IN -- Indianapolis -- Indianapolis Museum of Art -- American Art:
Bruce Guthrie Photos Home Page: [Click here] to go to Bruce Guthrie Photos home page.
Recognize anyone? If you recognize specific folks (or other stuff) and I haven't labeled them, please identify them for the world. Click the little pencil icon underneath the file name (just above the picture). Spammers need not apply.
Copyrights: All pictures were taken by amateur photographer Bruce Guthrie (me!) who retains copyright on them. Free for non-commercial use with attribution. See the [Creative Commons] definition of what this means. "Photos (c) Bruce Guthrie" is fine for attribution. (Commercial use folks including AI scrapers can of course contact me.) Feel free to use in publications and pages with attribution but you don't have permission to sell the photos themselves. A free copy of any printed publication using any photographs is requested. Descriptive text, if any, is from a mixture of sources, quite frequently from signs at the location or from official web sites; copyrights, if any, are retained by their original owners.
Accessing as Spider: The system has identified your IP as being a spider. IP Address: 220.127.116.11 -- Domain: Amazon Technologies
I love well-behaved spiders! They are, in fact, how most people find my site. Unfortunately, my network has a limited bandwidth and pictures take up bandwidth. Spiders ask for lots and lots of pages and chew up lots and lots of bandwidth which slows things down considerably for regular folk. To counter this, you'll see all the text on the page but the images are being suppressed. Also, some system options like merges are being blocked for you.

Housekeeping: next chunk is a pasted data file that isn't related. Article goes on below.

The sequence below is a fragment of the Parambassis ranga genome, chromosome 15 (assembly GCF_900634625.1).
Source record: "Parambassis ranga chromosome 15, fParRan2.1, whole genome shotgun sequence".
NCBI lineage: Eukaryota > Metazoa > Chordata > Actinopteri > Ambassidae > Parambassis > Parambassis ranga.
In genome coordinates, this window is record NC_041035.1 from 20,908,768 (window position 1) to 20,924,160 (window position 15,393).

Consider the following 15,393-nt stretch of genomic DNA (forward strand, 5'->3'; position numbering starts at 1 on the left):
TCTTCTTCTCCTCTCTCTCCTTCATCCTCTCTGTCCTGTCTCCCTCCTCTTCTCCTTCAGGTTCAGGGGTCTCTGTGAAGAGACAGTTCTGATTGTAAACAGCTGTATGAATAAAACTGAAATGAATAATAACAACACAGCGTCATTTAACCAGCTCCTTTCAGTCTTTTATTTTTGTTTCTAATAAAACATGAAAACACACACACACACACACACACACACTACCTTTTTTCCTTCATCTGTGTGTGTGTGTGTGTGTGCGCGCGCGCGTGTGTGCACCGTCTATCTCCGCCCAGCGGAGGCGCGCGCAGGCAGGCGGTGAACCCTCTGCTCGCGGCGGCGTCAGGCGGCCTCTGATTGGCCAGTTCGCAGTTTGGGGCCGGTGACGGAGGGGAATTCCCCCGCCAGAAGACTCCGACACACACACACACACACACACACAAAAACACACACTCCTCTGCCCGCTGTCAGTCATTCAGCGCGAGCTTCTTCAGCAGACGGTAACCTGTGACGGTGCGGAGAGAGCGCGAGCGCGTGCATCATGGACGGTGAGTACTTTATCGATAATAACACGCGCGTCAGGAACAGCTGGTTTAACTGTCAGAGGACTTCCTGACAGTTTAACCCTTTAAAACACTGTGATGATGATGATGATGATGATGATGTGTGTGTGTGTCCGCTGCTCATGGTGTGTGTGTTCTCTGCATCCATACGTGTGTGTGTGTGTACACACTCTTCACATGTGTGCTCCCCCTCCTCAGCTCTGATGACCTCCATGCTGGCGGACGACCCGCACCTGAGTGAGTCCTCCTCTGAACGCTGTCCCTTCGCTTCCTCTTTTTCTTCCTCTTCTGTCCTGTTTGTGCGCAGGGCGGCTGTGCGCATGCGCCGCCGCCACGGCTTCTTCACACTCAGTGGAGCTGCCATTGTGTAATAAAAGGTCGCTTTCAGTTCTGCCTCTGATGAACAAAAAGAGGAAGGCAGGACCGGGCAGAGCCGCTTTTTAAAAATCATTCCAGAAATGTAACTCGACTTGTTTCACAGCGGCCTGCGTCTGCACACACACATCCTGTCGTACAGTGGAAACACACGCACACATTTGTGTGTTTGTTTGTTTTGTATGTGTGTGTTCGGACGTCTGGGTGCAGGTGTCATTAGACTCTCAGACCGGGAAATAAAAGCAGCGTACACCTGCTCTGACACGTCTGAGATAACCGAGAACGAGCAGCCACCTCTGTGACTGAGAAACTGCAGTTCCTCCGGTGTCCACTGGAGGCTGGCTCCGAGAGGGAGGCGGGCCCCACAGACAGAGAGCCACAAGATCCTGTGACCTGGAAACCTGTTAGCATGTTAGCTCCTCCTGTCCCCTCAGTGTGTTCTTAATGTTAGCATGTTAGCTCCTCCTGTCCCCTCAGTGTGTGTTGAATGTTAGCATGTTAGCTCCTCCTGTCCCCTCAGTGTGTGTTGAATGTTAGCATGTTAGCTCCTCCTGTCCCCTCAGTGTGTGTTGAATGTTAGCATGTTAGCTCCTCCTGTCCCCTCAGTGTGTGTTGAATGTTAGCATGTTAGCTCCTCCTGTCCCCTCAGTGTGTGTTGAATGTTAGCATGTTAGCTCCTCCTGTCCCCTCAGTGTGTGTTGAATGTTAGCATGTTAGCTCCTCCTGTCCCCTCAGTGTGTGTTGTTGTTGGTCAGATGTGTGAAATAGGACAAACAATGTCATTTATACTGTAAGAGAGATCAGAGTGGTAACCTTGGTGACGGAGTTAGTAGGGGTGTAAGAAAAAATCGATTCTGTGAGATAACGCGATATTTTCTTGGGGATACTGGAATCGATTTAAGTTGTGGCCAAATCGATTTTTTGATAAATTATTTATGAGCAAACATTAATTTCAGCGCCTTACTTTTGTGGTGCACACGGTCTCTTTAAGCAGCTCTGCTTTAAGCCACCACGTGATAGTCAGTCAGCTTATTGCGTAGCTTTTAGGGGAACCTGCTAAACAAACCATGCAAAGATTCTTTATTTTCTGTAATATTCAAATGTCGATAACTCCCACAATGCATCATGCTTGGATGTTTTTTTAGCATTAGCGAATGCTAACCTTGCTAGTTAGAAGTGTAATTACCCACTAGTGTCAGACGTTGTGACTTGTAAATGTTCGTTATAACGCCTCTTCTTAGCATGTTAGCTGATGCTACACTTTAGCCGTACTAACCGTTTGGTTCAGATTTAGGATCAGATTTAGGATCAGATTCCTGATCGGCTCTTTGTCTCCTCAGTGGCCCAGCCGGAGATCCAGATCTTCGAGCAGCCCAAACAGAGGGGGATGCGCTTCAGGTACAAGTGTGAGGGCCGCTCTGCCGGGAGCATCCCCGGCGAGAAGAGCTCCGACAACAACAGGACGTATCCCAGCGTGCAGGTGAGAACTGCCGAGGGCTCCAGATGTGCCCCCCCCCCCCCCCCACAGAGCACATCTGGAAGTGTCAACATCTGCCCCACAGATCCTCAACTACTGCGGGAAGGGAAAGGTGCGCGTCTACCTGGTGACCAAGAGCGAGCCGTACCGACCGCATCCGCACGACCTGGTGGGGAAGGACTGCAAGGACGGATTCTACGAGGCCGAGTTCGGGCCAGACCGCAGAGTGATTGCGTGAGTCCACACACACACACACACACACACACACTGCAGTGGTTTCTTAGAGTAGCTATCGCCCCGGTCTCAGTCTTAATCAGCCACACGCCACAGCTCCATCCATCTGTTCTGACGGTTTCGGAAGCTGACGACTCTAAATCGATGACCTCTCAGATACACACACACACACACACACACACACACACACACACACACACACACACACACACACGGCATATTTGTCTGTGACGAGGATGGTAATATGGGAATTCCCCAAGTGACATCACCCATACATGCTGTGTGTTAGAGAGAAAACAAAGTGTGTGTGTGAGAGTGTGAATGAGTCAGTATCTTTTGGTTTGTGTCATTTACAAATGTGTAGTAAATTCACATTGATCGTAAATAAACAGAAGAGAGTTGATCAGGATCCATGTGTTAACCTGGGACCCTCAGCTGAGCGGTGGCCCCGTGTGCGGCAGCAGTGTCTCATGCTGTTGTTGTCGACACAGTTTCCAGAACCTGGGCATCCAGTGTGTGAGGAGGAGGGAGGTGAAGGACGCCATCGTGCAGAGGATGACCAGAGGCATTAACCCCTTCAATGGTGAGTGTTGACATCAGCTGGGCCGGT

Note: Permission is NOT granted for spiders, robots, etc to use the site for AI-generation purposes. I'm sure you're thrilled by your ability to make revenue from my work but there's nothing in that for my human users or for me.
If you are in fact human, please email me at email@example.com and I can check if your designation was made in error. Given your number of hits, that's unlikely but what the hell.
IMAUSA_120809_258.JPG: Childe Hassam
New York Spring 1931, 1931
IMAUSA_120809_264.JPG: Edward Hopper
Night Shadows, 1921
IMAUSA_120809_293.JPG: Albert Bierstadt
Alaska, c 1889
IMAUSA_120809_297.JPG: George Inness
The Rainbow, c 1878-1879
IMAUSA_120809_313.JPG: Edward Moran
The Valley in the Sea, 1862
IMAUSA_120809_334.JPG: Gilbert Stuart
Portrait of a Family, c 1795-1796
IMAUSA_120809_340.JPG: Gilbert Stuart
Marianne Ashley Walker, 1799
IMAUSA_120809_347.JPG: John Singer Sargent
Portrait of James Whitcomb Riley, 1903
IMAUSA_120809_351.JPG: Thomas Eakins
The Pianist (Stanley Addicks), 1896
IMAUSA_120809_358.JPG: Augustus Saint-Gaudens
Portrait of Robert Louis Stevenson, modeled 1887-1888, cast 1910
IMAUSA_120809_382.JPG: Frederic Edwin Church
Our Flag, 1864
IMAUSA_120809_399.JPG: Julian Scott
A Break: Playing Cards, 1881
IMAUSA_120809_405.JPG: Thomas Mickell Burnham
The Young Artist, 1840
IMAUSA_120809_414.JPG: Winslow Homer
The Boat Builders, 1873
IMAUSA_120809_435.JPG: Gari Melchers
Joan of Arc
IMAUSA_120809_561.JPG: Childe Hassam
Cliff Rock -- Appledore, 1903
AAA "Gem": AAA considers this location to be a "must see" point of interest. To see pictures of other areas that AAA considers to be Gems, click here.
Wikipedia Description: Indianapolis Museum of Art
From Wikipedia, the free encyclopedia
The Indianapolis Museum of Art (known colloquially as the IMA) is an encyclopedic art museum located in Indianapolis, Indiana, United States. The museum, which underwent a $74 million expansion in 2005, is located on a 152-acre (0.62 km2) campus on the near northwest area outside downtown Indianapolis, northwest of Crown Hill Cemetery.